From Athleisure to Athluxury

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You don’t need to be told that the fashion industry is fickle. It has seasons, and this means that trends change, year on year. It pays to be on top of these trends.

The integration of leisurewear into fashion that happened last year has slowed, to an extent. And ‘Athleisure’, while successful as a trend, has now been replaced. The new look is simply known as ‘Athluxury’. At first glance, it may be a little difficult to differentiate between the two. But ‘Athluxury’ has a few features and ideas that, we think, may lend it extra staying power.

What was so good about Athleisure anyway?

It was cute, and that went some way towards making it acceptable. With Athleisure you could go to the supermarket in gym gear and feel like you were on-trend. And on top of all that, looking good whilst feeling very comfortable was always a plus. It became even more popular for parents on the school run (but we are firmly convinced that this worked better for men than it did for women). Getting down with bright colours against black, and plenty of lycra, became acceptable. It even spread into the workplace. Some people simply took the clothes they wore for their morning run into the office with them. And when it comes own to the bottom line of the industry as a whole, experts reckon it was worth $270 billion in 2016.

However, not everyone liked Athleisure. It isn’t always possible to feel comfortable in jogging pants on a night out, for example. And for some, wearing bright lycra for a social event (because Athleisure penetrated parties too) was just a step too far. It was a nice mix of comfort and style for some, but the industry wasn’t done yet.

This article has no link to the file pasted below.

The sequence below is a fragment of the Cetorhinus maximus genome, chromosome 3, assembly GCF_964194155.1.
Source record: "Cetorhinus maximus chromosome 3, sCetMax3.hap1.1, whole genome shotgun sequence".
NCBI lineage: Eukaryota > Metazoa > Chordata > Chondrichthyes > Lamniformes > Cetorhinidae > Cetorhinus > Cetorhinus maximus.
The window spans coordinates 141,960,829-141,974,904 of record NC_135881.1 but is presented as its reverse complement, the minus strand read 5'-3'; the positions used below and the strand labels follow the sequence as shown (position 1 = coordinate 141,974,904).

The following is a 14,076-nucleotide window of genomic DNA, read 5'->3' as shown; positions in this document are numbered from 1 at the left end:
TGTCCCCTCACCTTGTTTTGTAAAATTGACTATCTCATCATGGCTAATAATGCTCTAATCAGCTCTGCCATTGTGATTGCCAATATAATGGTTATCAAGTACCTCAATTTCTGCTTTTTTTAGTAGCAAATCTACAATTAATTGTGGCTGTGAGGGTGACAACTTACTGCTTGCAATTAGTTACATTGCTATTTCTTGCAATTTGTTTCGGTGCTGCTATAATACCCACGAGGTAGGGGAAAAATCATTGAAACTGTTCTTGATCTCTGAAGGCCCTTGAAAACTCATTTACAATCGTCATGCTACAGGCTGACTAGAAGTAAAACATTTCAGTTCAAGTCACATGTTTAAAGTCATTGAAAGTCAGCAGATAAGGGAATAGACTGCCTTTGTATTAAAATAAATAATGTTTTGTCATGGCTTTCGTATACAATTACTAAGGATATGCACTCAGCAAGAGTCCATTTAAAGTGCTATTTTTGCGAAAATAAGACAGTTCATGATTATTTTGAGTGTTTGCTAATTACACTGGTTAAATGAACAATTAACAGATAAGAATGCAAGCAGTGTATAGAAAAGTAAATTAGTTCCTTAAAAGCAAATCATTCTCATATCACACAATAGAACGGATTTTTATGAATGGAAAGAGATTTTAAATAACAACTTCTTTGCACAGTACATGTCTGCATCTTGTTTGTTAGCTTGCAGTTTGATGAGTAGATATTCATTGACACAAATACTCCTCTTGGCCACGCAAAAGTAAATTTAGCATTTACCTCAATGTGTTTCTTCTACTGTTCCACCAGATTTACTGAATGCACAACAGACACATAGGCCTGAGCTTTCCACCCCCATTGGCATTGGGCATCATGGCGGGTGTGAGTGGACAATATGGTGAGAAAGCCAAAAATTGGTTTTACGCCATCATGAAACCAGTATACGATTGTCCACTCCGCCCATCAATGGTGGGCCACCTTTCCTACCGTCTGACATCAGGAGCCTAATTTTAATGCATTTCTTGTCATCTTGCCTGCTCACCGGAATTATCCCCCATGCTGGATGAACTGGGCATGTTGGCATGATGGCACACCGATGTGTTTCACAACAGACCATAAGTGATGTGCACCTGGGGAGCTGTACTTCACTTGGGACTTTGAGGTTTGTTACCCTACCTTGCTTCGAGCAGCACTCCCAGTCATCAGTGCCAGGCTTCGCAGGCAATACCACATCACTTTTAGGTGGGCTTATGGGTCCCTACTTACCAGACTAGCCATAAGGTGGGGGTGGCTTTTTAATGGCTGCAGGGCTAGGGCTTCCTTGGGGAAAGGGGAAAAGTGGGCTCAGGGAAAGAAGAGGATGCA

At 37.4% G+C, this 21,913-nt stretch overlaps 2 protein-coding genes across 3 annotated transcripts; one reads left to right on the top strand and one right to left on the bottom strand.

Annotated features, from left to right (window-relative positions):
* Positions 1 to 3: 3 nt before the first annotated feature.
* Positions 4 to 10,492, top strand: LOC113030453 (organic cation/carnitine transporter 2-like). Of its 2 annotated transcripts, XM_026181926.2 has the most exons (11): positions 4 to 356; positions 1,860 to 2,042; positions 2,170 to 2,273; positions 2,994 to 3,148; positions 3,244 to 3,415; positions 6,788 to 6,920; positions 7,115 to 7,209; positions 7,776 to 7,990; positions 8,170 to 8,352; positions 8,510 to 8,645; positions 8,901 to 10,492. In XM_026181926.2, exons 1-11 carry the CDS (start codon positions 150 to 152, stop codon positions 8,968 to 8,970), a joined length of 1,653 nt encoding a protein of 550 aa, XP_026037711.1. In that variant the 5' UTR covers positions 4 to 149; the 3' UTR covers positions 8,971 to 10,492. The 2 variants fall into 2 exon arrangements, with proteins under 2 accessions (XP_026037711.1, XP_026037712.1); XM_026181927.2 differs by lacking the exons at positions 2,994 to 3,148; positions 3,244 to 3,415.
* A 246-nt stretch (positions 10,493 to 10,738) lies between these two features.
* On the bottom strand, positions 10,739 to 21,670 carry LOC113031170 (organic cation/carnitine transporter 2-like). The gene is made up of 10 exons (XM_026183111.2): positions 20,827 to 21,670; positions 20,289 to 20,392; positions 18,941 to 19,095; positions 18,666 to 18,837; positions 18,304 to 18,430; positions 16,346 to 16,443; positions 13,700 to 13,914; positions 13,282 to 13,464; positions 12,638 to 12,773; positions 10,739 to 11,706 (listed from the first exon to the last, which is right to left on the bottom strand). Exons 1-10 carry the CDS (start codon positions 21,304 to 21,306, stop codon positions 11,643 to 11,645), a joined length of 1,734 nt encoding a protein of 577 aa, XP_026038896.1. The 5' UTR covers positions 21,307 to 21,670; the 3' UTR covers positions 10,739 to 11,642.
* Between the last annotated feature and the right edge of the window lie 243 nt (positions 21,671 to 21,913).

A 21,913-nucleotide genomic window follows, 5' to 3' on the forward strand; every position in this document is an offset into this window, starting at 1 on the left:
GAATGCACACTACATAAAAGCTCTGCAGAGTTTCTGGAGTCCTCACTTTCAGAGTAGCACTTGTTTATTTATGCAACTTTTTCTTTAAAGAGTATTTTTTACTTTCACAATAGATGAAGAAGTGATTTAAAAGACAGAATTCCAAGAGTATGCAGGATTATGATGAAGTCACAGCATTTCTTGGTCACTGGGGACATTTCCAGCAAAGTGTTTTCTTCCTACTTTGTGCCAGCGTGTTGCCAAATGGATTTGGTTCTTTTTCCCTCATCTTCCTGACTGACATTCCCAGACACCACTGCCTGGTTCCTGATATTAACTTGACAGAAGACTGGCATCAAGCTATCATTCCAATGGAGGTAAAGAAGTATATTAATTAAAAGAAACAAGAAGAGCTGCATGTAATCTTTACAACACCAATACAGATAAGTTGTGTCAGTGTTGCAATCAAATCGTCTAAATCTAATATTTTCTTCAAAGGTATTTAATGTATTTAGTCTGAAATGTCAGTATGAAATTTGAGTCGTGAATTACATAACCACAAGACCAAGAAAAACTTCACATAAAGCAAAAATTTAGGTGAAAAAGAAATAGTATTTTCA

Athluxury and what it looks like

Athluxury is the next stage. Over the past few months of 2017 it has been developing slowly but steadily. Perhaps the very best example of Athluxury right now can be found in the work of Tory Burch. She’s rich, after a split from a wealthy husband, and her fashion is becoming very much ‘must have’ among the elite. And she’s also brought out a line that is the very definition of Athluxury.

To get a feel for what Burch is doing with Athluxury, take a look at the website here. You’ll note that Athluxury is different to Athleisure. There is a real designer feel to the work. With items like Crisscross leather sandals retailing at close to $200, the message is clear: if you want to rock Athluxury, it’s all about the higher end of fashion.

When Athleisure was a thing, it still felt like something that you couldn’t wear for every single occasion. Athluxury, on the other hand, may even have items that you could wear to the club (and we’re talking nightclub, not country club). A key element here is the ease of pairing. Most of Burch’s stuff can be worn with items you already have. It’s subtle, and has an exclusive feel.

Athleisure had it’s day, but with the true exclusivity that Athluxury is bringing to the table, we think the trend has evolved into true fashion. Designer work and comfort have combined to make what we think is one of the best and most exciting movements of recent years.

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